When a simple bowl of shrimp wonton soup grabs your attention and holds it through several meals, you take note. Opt for a bowl to begin a meal at Regal Seafood House and Lounge, the big-box-glitzy Stafford outpost from the folks behind Galleria-area gem E-Tao. Ordered as a peace offering to a couple of kids looking askance at pictures of crispy squab heads on the menu, it was the surprise hit of one weeknight dinner.
Hitting the sweet spot between simplicity and depth of flavor is a tough thing to do. Boasting a deeply nutty broth, a broad and roasty flavor base with just the right note of sweetness, that wonton soup gives any consommé a run for its money in terms of sheer flavor impact. It's like distilled essence of shrimp, its richness matched by its clarity and purposefulness, with a grace note of green onion drifting by as the shellfish blooms across your palate. The wontons themselves could perhaps be slightly thinner-skinned, but the rough-hewn shrimp they enrobe hits all the right notes, plump and pearly and echoing back the flavor of the broth.
Why spend so many words on an offhand order of soup? Because it's a good marker for how Regal Seafood might best be approached in general. Let simplicity be your guide.
It might be tempting to order the night's lobster special, for example, two midsize specimens cooked, cracked and perched atop a bed of nicely springy chow mein noodles (house-made, they say). At $32.99, it seems like a hell of a fair shake, on account of both the lobster and the portion size, easily enough to feed a family of four, with a few carefully chosen extras.
You might find, though, that the lobster is drowned out by its overly viscous sauce, its cornstarch thickness and vague flavor profile masking the sweet shellfish, itself perhaps a touch past its dewy optimal doneness.
Better to go with the tea-flavored prawns, perhaps. Though they've been given their own coating of starch, it's light and blistery, offering only the slightest of contrasts to the succulent meat. As with that elemental soup, the flavor of the prawns rings clear and true, nutty and sweet, augmented nicely by the softly tannic and vegetal accent of their tea flavoring. Do yourself a favor and eat the tail, too. The crunch is satisfying.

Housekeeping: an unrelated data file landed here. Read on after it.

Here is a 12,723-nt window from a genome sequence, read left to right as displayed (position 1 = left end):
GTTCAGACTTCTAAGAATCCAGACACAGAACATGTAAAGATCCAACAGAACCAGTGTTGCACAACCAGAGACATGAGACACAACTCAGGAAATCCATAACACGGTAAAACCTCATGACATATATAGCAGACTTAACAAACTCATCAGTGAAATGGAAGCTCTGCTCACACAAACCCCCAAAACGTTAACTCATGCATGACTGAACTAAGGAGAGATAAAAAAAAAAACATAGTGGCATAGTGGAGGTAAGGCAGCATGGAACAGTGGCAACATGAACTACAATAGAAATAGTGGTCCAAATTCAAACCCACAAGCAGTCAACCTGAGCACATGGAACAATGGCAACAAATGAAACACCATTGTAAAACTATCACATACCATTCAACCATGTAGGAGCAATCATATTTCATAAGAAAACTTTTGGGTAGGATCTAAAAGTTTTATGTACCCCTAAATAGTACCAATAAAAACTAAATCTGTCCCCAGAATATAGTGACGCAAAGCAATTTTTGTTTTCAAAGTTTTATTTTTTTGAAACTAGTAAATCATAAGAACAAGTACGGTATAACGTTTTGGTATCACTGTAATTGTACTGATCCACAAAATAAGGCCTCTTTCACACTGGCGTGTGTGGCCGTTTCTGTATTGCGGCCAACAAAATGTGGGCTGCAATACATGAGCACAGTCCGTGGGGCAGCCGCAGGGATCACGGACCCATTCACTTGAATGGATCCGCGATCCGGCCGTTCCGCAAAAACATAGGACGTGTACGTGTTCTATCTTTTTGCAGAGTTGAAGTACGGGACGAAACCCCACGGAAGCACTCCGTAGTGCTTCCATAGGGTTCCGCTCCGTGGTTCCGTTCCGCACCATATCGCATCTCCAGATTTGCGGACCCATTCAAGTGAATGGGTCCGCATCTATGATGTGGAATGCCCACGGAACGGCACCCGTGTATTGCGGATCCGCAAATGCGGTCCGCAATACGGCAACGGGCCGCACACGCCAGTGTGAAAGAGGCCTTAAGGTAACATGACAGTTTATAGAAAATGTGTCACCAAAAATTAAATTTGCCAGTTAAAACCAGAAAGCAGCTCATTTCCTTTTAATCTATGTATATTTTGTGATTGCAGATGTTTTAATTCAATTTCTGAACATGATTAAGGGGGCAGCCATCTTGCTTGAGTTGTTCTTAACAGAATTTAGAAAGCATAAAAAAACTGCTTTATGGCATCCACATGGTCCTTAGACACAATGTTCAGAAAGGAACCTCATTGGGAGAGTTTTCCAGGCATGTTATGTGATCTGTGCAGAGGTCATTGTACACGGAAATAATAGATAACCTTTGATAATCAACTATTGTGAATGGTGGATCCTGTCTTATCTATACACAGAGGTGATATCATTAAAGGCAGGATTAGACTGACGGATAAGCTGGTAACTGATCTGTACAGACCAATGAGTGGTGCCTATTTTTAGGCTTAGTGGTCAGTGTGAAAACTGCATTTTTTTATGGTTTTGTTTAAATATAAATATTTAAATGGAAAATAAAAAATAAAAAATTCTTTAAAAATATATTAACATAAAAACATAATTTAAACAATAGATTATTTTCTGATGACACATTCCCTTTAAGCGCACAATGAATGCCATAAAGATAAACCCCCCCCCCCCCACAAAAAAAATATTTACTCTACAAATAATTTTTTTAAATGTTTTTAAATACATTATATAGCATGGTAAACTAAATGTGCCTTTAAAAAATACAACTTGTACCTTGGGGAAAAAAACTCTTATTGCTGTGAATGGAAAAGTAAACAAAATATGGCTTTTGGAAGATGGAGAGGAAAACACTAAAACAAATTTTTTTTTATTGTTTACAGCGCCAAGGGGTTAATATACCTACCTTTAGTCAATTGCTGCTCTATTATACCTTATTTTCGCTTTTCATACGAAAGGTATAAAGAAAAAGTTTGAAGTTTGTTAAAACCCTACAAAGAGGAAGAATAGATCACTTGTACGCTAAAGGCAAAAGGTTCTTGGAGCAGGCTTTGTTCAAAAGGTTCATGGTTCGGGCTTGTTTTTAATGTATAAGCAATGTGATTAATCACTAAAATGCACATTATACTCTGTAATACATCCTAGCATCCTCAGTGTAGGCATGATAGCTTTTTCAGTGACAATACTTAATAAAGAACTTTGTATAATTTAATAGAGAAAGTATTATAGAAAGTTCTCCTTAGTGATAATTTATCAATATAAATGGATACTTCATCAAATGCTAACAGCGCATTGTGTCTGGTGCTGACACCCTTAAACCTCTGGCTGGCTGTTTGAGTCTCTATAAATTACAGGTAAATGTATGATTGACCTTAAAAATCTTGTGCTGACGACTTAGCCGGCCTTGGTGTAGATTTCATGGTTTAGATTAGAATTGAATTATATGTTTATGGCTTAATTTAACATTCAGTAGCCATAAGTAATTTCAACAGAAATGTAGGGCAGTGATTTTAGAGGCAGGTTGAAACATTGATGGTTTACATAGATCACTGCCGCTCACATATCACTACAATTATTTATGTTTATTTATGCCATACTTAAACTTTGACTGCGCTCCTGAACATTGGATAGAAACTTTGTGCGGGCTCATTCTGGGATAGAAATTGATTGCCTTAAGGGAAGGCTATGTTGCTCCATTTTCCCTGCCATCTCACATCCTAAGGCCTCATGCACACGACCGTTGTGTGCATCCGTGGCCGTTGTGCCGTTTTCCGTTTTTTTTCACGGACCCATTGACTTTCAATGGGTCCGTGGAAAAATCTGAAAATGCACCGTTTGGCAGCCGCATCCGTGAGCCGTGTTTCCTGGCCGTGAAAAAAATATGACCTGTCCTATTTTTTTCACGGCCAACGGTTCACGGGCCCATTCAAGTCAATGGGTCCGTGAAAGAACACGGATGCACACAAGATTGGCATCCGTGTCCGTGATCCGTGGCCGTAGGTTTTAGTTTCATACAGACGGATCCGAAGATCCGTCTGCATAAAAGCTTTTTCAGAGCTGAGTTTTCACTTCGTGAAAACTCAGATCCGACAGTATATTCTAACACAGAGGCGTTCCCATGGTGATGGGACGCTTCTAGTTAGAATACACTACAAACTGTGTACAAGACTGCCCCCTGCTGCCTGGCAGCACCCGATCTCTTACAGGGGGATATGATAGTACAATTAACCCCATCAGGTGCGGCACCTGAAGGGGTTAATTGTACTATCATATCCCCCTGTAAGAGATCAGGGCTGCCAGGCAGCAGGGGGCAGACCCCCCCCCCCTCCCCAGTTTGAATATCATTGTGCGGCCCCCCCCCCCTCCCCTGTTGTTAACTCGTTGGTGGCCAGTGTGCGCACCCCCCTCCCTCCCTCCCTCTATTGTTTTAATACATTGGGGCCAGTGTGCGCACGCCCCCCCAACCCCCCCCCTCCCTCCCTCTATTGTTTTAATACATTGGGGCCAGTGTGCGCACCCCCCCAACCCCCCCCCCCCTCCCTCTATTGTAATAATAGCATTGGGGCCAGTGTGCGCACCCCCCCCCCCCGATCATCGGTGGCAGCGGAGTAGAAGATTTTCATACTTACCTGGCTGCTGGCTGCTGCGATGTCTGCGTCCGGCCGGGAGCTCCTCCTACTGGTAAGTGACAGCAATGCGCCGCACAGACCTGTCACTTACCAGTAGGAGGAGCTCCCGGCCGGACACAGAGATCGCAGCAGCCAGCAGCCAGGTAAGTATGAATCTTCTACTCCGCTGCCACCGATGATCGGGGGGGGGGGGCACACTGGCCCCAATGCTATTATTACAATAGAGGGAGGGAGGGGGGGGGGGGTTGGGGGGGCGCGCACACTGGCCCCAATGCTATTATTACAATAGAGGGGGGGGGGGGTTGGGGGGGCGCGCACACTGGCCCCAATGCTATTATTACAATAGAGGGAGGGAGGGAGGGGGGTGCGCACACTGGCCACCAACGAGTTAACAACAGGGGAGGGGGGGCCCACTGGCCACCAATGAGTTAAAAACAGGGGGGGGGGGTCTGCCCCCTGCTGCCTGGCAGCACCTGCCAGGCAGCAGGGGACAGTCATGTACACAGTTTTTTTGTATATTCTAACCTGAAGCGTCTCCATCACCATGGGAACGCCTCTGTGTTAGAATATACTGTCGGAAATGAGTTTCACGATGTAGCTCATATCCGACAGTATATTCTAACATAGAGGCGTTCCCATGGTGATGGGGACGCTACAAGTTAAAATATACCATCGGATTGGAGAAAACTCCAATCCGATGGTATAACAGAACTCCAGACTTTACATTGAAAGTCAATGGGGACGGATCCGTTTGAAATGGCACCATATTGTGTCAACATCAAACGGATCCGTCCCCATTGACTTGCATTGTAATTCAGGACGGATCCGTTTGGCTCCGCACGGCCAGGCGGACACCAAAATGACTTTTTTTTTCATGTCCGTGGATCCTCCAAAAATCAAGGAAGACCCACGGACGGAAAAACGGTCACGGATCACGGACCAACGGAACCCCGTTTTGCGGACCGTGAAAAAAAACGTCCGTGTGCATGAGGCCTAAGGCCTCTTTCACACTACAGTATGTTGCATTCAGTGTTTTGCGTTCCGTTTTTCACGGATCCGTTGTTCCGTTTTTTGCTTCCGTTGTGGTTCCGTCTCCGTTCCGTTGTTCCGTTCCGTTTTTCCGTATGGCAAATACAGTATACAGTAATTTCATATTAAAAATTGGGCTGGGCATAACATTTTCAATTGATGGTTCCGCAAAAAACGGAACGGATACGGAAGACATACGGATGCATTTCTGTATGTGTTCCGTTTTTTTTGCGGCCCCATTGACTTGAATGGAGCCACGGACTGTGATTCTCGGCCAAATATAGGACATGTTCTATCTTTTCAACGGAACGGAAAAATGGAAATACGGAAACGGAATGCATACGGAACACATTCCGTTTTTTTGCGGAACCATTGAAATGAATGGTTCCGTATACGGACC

Also worth an order is the enormously proportioned pork shank, toward which your waiter might direct you if you ask after the crispy pork trotter from the Starters section of the sprawling menu. The picture on the facing page is of the shank, and it often confuses diners into ordering the trotter, your waiter says. He doesn't want you to be upset when a foot arrives in front of you, leaving you to prize morsels out from between bone and cartilage. If that's your thing, it might take some convincing for the staff to relent; the tendency to shepherd diners away from what the house deems "more challenging" items is a bit of a recurring theme.
You won't be too put out at the kid gloves when the shank arrives. Deep-fried skin-on and sliced into rounds, the mildly sweet pork is run through with a gelatinous slick and yielding fat, its cap of blistered skin recalling the gratifying crunch of chicharrón. It's fun and gluttonous for all its simplicity, served with a small dish of pickled vegetables to cut through its considerable richness.
The pickled vegetables show up again on the condiment plate provided with the Peking duck (Beijing duck here), carved table-side. The simplicity of such a dish might be debatable, but it is essentially roasted meat. It's roasted to such a deep and burnished mahogany that it practically thrums. Yes, the preparation is lengthy and it's presented with an air of pomp and circumstance that might warrant accompaniment by the Triumphal March from Aida. Still, it is roasted meat.
For the price of a whole duck ($39.99), you will be presented with two duck courses. The first proves that the point of any roasted poultry is really the skin. Sliced with just enough meat to provide background, rectangles of skin are tiled onto a platter, to be plucked up and deposited onto housemade pancakes. Dress with hoisin sauce and fresh and pickled vegetables, and tuck in. Soft, slightly fluffy crepes give way to the shatter of the duck skin, its gilding of rendered fat rushing just ahead of the flood of juices from the meat itself. It's a study in contrasts, simple and arresting.